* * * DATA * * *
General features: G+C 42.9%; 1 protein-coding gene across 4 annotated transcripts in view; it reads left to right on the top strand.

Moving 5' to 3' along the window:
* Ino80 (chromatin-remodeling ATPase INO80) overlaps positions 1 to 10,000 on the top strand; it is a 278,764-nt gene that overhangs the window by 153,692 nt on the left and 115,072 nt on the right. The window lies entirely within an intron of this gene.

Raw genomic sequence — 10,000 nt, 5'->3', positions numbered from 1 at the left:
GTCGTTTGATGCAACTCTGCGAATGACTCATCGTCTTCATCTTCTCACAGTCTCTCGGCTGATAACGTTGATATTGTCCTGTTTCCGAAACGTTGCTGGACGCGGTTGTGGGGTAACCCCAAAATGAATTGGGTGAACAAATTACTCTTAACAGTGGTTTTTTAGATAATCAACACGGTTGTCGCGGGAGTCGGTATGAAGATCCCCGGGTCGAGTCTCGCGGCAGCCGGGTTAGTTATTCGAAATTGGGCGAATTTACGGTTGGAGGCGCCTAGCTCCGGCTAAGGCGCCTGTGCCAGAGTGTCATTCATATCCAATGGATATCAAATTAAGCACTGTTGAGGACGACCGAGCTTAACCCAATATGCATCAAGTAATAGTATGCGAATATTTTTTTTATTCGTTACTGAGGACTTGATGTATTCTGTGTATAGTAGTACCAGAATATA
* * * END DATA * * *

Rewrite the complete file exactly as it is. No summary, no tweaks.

General features: G+C 42.9%; 1 protein-coding gene across 4 annotated transcripts in view; it reads left to right on the top strand.

Moving 5' to 3' along the window:
* Ino80 (chromatin-remodeling ATPase INO80) overlaps positions 1 to 10,000 on the top strand; it is a 278,764-nt gene that overhangs the window by 153,692 nt on the left and 115,072 nt on the right. The window lies entirely within an intron of this gene.

Raw genomic sequence — 10,000 nt, 5'->3', positions numbered from 1 at the left:
GTCGTTTGATGCAACTCTGCGAATGACTCATCGTCTTCATCTTCTCACAGTCTCTCGGCTGATAACGTTGATATTGTCCTGTTTCCGAAACGTTGCTGGACGCGGTTGTGGGGTAACCCCAAAATGAATTGGGTGAACAAATTACTCTTAACAGTGGTTTTTTAGATAATCAACACGGTTGTCGCGGGAGTCGGTATGAAGATCCCCGGGTCGAGTCTCGCGGCAGCCGGGTTAGTTATTCGAAATTGGGCGAATTTACGGTTGGAGGCGCCTAGCTCCGGCTAAGGCGCCTGTGCCAGAGTGTCATTCATATCCAATGGATATCAAATTAAGCACTGTTGAGGACGACCGAGCTTAACCCAATATGCATCAAGTAATAGTATGCGAATATTTTTTTTATTCGTTACTGAGGACTTGATGTATTCTGTGTATAGTAGTACCAGAATATA